header shadow

Preparing Bulls for the Breeding Season

A  B  C  D  E  F G H  I  J  K  L  M  N  O  P  Q  R  S  T U  V  W    VDPAM INDEX

 

 

Current Events     l    Educational Materials     l    Links     l    Beef Ext Home

Bulls are the most costly animals on a cow-calf operation and provide the majority of genetic improvement for the cow herd.  It is not uncommon for producers to rough bulls through the winter since they do not have the nutritional requirements that gestating cows do.  However, it is important that bulls are not forgotten as the breeding season approaches.  For producers with a limited 60 day breeding season it is critical that bulls are healthy and sound going into the breeding season.   The extremely cold winter may have damaged the testis of bulls if they did not have adequate dry bedding.  Frostbite of the scrotum will not have any long term effects but if the epididymis was damaged the bull will no longer be a viable breeder.

A breeding soundness exam (BSE) is critical to determine if the bull will be capable of getting cows bred this year.  A BSE should include a good physical exam paying close attention to eyes and feet and legs.  Bulls need to be able to see and travel in order to breed cows.  The testis and seminal vesicles should be palpated to make sure they are normal.  Lastly the semen should be evaluated for morphology and motility.  If a bull does not have normal active sperm he can be re-evaluated in 30 days.  If BSEs are delayed there is no time to correct any abnormalities and re-evaluate.

If new bulls are being brought onto the operation they should have a BSE if they have not already had one recently.  All new bulls should also have been tested for Bovine Viral Diarrhea Virus (BVDV) and Johne’s disease.  If new bulls are not virgin bulls, they should also be tested for Trichomoniasis prior to breeding any cows.  A vigorous preputial scraping with a sterile plastic infusion pipette is the best sample to detect Tritrichomonas foetus in bulls.  The ISU Veterinary Diagnostic Laboratory has recently implemented a PCR test for Tritrichomonas that is more sensitive and faster than traditional culture methods.  Contact the Veterinary Diagnostic Laboratory for any questions on sampling methodology or sample handling.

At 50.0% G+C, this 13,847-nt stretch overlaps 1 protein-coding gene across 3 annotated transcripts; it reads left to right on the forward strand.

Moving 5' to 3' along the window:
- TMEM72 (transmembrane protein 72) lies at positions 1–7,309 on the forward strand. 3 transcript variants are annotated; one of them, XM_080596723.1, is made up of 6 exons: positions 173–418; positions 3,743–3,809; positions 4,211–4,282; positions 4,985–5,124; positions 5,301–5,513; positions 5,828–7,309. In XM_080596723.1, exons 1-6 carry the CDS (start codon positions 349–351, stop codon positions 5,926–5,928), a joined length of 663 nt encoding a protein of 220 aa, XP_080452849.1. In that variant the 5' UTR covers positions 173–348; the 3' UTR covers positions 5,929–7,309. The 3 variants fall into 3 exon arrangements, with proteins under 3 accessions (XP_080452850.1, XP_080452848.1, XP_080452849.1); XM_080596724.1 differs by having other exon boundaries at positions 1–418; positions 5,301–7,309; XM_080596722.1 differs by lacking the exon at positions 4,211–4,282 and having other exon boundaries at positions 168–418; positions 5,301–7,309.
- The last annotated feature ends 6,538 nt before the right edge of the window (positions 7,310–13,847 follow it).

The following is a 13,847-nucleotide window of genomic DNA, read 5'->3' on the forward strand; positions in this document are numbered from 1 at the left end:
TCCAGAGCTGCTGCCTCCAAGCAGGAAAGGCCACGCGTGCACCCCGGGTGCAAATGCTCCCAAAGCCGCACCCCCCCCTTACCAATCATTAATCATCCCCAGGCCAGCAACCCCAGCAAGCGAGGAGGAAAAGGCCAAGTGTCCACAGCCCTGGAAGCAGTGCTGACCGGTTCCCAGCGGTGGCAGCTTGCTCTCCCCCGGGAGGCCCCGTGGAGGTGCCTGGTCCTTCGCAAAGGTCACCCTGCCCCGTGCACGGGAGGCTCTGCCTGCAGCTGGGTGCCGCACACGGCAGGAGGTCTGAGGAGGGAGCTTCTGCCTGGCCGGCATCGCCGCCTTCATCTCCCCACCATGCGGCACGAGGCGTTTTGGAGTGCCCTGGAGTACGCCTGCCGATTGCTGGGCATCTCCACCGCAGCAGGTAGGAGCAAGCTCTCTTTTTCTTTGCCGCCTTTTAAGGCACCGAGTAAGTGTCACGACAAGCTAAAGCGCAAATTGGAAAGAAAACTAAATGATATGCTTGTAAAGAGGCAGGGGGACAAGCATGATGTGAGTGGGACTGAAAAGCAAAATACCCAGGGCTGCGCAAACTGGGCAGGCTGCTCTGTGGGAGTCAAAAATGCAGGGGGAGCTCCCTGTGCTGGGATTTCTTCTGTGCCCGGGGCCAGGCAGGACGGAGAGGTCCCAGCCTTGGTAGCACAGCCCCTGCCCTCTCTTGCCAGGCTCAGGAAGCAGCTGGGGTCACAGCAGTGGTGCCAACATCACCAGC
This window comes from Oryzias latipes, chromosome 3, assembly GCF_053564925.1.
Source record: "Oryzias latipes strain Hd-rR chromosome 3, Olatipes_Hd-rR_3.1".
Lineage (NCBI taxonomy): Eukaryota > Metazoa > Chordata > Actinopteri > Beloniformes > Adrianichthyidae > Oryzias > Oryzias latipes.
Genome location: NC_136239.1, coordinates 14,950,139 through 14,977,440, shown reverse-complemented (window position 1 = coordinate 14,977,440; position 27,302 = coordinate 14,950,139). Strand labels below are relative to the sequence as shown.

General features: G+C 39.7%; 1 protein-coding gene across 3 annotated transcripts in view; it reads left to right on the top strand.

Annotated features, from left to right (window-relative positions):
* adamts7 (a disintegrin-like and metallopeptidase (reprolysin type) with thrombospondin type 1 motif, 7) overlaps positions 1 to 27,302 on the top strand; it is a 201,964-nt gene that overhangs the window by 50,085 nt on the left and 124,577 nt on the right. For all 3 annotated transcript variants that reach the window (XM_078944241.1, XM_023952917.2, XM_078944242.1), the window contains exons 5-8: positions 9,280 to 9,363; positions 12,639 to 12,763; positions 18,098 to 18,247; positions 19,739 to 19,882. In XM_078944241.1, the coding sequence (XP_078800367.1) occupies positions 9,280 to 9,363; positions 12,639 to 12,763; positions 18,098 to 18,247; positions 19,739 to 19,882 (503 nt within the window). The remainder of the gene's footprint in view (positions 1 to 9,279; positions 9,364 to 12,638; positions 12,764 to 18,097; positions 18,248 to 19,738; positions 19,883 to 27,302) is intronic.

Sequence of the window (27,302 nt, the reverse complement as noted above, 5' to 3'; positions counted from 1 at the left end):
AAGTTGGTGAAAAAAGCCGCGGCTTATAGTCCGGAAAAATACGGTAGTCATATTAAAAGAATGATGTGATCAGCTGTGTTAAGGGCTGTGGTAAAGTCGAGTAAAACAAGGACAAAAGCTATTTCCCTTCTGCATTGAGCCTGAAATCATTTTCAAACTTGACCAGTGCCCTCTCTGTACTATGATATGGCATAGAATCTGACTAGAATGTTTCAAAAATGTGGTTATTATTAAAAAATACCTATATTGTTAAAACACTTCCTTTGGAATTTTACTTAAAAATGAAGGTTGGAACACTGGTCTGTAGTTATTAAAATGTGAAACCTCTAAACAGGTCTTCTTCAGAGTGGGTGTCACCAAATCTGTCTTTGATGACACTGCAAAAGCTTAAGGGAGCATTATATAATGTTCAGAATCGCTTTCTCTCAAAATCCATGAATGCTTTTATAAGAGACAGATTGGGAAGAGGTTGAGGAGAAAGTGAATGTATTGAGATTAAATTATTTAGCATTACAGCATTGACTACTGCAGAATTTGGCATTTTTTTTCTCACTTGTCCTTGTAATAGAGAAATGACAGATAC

While the bull is in the chute for the BSE it is a good time to vaccinate and de-worm them.  Vaccination with a modified live virus vaccine should be done at least 30 days prior to the breeding season so spermatogenesis is not impacted.  Although most mature bulls do not have severe internal parasite problems during the breeding season they cannot afford any nutritional drain from parasites. 

Another overlooked aspect of bull management is their physical condition.  Bulls should be in good flesh but not overly fat going into the breeding season as they will lose weight during the breeding season.  Make sure that thin bulls are not pushed to fast with a high concentrate diet.  Acidosis, abomasal ulcers, liver abscesses or seminal vesiculitis can ruin a bull prior to the breeding season if concentrates are not managed properly.  Bulls should be in good physical shape as they will need to travel extensively during the breeding season.  The most efficient method is to put the bulls in large pasture with the water at one end and feed or salt at the other to force the bulls to walk.  
 

CONTACT INFO

 Dr. Grant Dewell

Dr. Grant Dewell

Veterinary Diagnostic and Production Animal Medicine
2412 Lloyd Vet Med
Iowa State University
Ames, IA  50011

Ph: 515-294-2822
Fax: 515-294-1072
Email:
gdewell@iastate.edu